NEW YORK (CNN/Money) -
Lower energy prices helped keep prices paid by consumers in check in May, according to a government report released Tuesday.
The consumer price index, a broad measure of retail prices, showed no change compared with an April reading that showed overall prices down 0.3 percent in that month, according to the Labor Department report.
The so-called "core-CPI," which excludes often volatile food and energy prices, posted a 0.3 percent increase, a larger jump than forecast. Analysts surveyed by Briefing.com expected that CPI would fall 0.1 percent, while the core CPI would rise 0.1 percent.
Energy prices, which showed a sharp runup in the first quarter of this year as the nation prepared for war in Iraq, fell for the second straight month. Overall energy prices were off 3.1 percent, while petroleum-based fuel prices fell 6.7 percent. That offset a 0.4 percent increase in food prices.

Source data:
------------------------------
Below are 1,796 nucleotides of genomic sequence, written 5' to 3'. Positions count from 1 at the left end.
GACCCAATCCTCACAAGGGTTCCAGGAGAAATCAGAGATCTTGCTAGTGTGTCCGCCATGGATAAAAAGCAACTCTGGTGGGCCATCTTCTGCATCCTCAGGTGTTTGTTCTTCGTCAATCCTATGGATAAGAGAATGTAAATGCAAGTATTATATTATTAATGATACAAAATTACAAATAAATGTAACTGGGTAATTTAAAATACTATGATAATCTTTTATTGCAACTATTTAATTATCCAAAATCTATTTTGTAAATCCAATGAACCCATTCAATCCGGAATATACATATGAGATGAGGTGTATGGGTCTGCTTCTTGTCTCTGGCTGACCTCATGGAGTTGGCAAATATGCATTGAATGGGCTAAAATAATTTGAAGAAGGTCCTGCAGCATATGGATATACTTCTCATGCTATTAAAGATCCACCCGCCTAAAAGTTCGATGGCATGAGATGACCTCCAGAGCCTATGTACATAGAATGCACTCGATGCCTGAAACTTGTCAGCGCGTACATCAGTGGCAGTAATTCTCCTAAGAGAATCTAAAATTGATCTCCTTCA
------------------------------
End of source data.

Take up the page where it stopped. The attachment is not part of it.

The Federal Reserve watches price data as it weighs what to do to interest rates at its meeting next week. Last week a measure of wholesale prices known as the producer price index showed the second straight decline, raising fears of deflation in some quarters of the economy, although the core PPI reading rose 0.1 percent.
At least one of the policy-makers with a say in the matter is not concerned about prices.
"Deflation is not at the doorstep," Robert McTeer, president of the Federal Reserve Bank of Dallas, told CNN/Money at Money magazine's Money Summit Tuesday.